Cheney Free Press -

By PAUL DELANEY
Staff Reporter 

The 'average Joe' was Durgan's Lilac vision

Leslie Flores-Cloud has plans to turn around once top-notch Eagles' program

 

Lilac City Invitational founder Joe Durgan was a very good golfer, but his idea for the tournament was to be an opportunity for the average golfer to play.

All that John Durgan, son of Lilac City Invitational Tournament founder Joe Durgan recalls of the 1960 event won by Bob Duden, is "I was 8 years old."

Pat Keegan was Durgan's high school classmate and fellow golf team member at Gonzaga Prep in the late 1960s and 1970s. His teenage recollections are more vivid.

"Where were you when we landed on the moon?" Keegan has been asked. At 16, he was a caddy at the Lilac, founded and then held at Spokane's Downriver Golf Course. "I came in at the nine, looked (at the television) and thought, 'Oh my gosh, we landed on the moon.'"

But in 1970, Keegan etched his name into the forgotten history of the Lilac's companion event - the Junior Lilac for high school golfers - by shooting a two-round 151 to win the title, and a golf bag he would use for 30 years.

That was Joe Durgan's idea when he and partners Tom Tucker, Jim Shipman, Jack Bell and Perry Williams decided to stage Spokane's first open golf tournament.

But it was not just any old "open" event, John Durgan said. It was, and still is the region's only 72-hole golf tournament.

The 54th edition of what is now the Lilac tees off July 5 and concludes on July 8 at The Fairways Golf Course at West Terrace. It still carries on many of the traditions Joe Durgan established at the iconic Downriver.

"What dad wanted to do mainly, ultimately, was for the amateurs, and to give them the opportunity to play a 72-hole event, kind of like what the players on tour were playing," Durgan explained.

"That was always the biggest thing, get your guy who is working the office job or selling cars, whatever the hell (to play)," Durgan said.

According to Durgan, in the early days the amateur field was huge and featured four divisions based on, and split by handicaps from 0 to 13.

"If pros wanted to throw their money in the hat and go play for it, they were welcome," Durgan said.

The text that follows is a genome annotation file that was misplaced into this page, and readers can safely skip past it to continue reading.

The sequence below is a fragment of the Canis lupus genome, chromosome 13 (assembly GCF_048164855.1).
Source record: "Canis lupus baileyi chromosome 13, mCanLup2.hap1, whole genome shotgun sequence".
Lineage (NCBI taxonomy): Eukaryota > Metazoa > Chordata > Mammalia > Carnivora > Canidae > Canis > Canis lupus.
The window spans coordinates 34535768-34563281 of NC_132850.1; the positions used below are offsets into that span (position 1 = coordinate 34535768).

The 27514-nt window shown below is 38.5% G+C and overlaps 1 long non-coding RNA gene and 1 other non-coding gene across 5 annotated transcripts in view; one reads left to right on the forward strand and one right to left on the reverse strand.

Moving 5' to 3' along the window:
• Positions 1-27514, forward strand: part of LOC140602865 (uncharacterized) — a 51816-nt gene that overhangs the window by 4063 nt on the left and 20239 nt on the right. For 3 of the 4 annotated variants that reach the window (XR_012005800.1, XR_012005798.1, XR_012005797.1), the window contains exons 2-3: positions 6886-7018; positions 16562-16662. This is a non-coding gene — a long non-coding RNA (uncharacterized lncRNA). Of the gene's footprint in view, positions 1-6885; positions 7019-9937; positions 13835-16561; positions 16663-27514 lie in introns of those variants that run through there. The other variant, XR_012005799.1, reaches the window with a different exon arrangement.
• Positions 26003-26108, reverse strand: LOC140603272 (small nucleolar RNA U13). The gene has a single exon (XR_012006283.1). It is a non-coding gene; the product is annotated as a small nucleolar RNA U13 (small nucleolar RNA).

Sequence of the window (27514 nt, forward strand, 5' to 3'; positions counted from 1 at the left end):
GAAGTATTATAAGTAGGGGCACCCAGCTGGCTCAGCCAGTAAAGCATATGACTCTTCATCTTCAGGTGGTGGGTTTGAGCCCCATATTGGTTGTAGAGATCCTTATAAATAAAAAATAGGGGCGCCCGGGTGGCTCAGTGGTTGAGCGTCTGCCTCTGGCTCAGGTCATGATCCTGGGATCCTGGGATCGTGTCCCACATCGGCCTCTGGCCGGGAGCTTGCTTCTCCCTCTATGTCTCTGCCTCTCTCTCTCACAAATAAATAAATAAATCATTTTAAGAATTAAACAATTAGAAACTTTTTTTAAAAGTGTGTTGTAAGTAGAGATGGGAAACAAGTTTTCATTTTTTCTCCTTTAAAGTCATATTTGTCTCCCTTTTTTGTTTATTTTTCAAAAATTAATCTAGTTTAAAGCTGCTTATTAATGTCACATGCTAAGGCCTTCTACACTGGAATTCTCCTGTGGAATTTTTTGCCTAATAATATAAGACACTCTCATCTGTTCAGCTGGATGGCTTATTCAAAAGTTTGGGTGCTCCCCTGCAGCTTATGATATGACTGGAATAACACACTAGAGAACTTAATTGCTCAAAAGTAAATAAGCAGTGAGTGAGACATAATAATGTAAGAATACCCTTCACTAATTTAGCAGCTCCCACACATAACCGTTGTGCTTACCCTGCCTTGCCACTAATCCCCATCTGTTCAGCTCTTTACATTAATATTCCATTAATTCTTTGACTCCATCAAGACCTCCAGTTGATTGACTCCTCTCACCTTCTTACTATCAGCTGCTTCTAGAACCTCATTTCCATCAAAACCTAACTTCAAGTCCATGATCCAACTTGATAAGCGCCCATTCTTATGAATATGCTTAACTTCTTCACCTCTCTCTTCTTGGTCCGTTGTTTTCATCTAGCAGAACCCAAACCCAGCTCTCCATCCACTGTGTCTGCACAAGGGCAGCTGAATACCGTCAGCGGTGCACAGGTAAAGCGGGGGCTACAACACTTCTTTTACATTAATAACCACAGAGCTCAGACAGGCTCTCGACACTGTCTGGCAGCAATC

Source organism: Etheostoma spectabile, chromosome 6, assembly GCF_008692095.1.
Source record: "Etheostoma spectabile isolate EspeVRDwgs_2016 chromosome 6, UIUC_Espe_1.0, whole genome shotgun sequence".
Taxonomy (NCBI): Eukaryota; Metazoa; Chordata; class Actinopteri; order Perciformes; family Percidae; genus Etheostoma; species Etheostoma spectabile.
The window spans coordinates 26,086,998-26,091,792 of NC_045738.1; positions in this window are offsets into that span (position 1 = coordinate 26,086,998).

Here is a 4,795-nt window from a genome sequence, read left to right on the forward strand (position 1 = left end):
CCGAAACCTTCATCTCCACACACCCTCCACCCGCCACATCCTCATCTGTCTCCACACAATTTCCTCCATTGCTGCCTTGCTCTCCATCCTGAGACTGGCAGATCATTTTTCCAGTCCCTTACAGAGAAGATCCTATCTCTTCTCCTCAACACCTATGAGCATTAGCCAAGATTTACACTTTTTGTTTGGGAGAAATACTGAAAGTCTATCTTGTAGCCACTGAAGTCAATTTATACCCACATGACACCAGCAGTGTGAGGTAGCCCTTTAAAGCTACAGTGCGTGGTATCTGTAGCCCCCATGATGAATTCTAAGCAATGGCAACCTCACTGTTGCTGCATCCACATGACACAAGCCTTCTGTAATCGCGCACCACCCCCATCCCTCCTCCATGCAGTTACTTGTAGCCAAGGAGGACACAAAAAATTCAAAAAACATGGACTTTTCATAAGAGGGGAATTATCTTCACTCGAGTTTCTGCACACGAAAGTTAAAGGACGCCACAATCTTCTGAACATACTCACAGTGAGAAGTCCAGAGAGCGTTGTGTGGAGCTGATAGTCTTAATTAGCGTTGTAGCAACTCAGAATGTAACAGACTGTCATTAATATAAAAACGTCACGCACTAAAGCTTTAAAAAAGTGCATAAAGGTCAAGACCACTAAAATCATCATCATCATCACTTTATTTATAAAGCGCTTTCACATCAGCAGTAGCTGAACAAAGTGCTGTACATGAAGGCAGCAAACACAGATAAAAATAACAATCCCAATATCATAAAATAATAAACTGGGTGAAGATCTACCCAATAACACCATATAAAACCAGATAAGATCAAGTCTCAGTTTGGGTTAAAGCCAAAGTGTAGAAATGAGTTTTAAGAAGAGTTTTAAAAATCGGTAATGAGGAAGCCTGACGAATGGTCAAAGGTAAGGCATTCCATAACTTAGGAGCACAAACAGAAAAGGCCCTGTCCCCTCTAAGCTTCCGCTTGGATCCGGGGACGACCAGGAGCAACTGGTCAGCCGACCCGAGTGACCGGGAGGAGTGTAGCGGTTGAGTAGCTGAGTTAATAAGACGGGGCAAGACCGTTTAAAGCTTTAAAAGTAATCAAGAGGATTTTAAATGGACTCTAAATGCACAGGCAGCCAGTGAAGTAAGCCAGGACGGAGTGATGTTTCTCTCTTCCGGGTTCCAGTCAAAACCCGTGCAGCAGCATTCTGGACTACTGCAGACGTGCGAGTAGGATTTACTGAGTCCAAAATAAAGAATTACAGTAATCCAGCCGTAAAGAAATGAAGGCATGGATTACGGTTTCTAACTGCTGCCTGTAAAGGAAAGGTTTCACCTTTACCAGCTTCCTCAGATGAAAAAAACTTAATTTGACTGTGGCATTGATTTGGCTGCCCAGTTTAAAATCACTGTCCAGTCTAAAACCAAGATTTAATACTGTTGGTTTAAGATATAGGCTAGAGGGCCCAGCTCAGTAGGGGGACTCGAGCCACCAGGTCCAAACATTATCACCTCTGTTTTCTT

The Lilac was very much the center of the golf universe for decades in Spokane. It had front page blow-by-blow coverage in the local daily newspapers, The Spokesman-Review and Spokane Chronicle.

There were not as many section events as there are today, "There was the Washington State Open, the B.C. (British Columbia) Open and Lilac," Durgan explained.

There were other amateur tournaments, but all are now distant memories - except Lilac.

"They were 54-hole events and dadwanted to give them an extra test," Durgan said. "Seventy-two holes is a grind; you're not going to be on for 72."

Joe Durgan ended his long involvement with the game at The Fairways where he oversaw its opening in 1987. In 1986, after 31 years of serving as the pro at Downriver, Joe Durgan's contract was not renewed by the city of Spokane. The noted teaching professional passed away in 1997 at 78.

And despite all the changes in the game, The Lilac has not only survived, but thrived, albeit with a hiccup.

The Lilac accompanied the Durgan family to the West Plains in 1987, and left - for five years at least - in 2006 but John Durgan was replaced as manager once the course was purchased by developer Buster Heitman.

Naturally that did not sit well.

"I talked to my mom at that time," John Durgan said. "What do you think if they are going to have an event and they call in The Lilac?"

"If there's going to be no Durgans involved, well then, no," was her reply.

As time passed and some of those wounds healed a bit, Durgan was approached again about restarting the tournament. He gave current head pro and general manager Kris Kallem the OK and it came out of mothballs in 2012.

The Lilac, as Kallem likes to point out, is billed as a party that just so happens to have a golf tournament attached.

But that's the way it's been from the beginning. "The atmosphere of The Lilac in the years at Downriver, it was festive," John Durgan said.

Durgan, who works Sundays as an announcer at the Lilac, will retire at the end of July from his present job. He is looking forward to devoting more time to it in the years to come.

"I live here on the 15th hole so it's kind of handy for me," he said.

Paul Delaney can be reached at pdelaney@cheneyfreepress.com.

 

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